Short answer: grandma or grandpa needs just as much sleep as they are younger.
Chances are that your grandmother or grandfather is wandering about the house at 3 or 4 in the morning and getting on with their day. Could this be because the elderly need less sleeping hours?
The truth is that although sleeping patterns change throughout our lifetime, the amount of sleep that adults need remains virtually the same after age 20. This means that older people actually do need to get their 8 hours of sleep a day. It may seem that elders sleep less because of the time they wake up at, but according to the National Sleep Foundation, older people simply tend to go to sleep earlier. Therefore, they can experience advanced sleep phase syndrome, which means they get sleepier earlier in the evening.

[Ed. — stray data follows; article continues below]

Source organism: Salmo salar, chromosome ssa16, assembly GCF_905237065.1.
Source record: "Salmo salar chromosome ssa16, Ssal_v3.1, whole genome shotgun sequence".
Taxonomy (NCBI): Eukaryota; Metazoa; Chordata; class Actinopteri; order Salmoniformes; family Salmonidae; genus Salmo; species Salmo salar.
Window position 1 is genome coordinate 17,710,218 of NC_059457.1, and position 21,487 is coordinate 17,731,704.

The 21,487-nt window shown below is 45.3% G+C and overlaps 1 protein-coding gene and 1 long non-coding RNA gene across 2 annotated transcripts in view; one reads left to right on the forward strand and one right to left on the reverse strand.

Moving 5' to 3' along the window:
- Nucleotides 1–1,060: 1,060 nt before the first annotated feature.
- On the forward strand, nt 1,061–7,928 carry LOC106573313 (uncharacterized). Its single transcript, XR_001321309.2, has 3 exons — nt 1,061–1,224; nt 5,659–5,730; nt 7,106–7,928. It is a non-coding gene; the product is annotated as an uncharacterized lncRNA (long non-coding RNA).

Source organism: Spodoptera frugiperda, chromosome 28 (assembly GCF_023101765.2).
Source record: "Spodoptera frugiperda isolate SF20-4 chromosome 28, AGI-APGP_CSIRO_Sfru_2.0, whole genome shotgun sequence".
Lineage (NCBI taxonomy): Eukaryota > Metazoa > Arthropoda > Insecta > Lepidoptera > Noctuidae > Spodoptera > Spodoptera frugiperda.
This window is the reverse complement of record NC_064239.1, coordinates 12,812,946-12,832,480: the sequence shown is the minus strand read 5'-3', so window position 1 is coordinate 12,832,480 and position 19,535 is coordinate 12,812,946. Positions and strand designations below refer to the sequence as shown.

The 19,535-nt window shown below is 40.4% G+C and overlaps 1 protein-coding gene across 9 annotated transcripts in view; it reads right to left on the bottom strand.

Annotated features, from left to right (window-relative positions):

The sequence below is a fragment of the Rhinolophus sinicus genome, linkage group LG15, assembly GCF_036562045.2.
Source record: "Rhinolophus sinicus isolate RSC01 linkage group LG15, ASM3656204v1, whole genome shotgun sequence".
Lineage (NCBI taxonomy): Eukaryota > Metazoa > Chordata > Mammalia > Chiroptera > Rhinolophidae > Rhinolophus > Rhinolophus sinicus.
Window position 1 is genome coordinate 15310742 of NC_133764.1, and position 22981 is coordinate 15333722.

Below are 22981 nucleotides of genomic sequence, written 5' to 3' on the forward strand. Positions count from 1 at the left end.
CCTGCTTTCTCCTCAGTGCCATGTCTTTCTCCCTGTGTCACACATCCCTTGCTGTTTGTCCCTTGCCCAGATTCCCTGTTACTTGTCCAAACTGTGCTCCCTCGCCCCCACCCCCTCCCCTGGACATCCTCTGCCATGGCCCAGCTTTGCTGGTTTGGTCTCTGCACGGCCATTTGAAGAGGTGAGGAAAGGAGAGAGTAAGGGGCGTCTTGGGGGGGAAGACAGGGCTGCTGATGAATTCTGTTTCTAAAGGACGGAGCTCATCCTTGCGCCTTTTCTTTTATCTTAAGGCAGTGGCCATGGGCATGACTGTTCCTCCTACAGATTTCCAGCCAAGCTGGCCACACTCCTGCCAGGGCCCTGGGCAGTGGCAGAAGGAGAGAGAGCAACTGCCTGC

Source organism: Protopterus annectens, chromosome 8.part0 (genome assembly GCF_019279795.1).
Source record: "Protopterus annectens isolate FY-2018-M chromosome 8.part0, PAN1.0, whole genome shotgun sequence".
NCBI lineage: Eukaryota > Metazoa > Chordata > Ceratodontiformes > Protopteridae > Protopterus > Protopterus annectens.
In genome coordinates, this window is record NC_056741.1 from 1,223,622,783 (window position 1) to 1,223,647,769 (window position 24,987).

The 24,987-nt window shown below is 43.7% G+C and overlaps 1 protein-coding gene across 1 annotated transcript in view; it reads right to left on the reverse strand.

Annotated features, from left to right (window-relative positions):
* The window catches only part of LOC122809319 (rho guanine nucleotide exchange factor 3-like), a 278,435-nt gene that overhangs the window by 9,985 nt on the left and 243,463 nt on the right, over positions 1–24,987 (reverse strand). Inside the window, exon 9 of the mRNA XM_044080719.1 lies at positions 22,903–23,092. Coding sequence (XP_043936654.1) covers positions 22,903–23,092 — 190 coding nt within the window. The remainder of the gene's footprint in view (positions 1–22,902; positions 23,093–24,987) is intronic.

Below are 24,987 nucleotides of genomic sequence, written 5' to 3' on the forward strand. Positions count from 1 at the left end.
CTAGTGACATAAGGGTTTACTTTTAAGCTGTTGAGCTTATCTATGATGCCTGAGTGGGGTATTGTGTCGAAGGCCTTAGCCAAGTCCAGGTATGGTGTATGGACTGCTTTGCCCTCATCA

This is the reason many of our older relatives tend to take a nap a couple hours after lunch or just before dinner. But of course, these unstable patterns such as unexpected naps can alter our circadian rhythm or ‘body clock’. Disruptions to our circadian rhythm can unstabilize alertness, eating habits, digestion and other important bodily functions, and cause difficulty falling asleep at night, resulting in midnight walks or waking up to use the toilet.
It’s important that everyone gets their 8 hours of sleep at night and follows their natural body clock. This way, people can avoid drowsiness and prevent late-night accidents.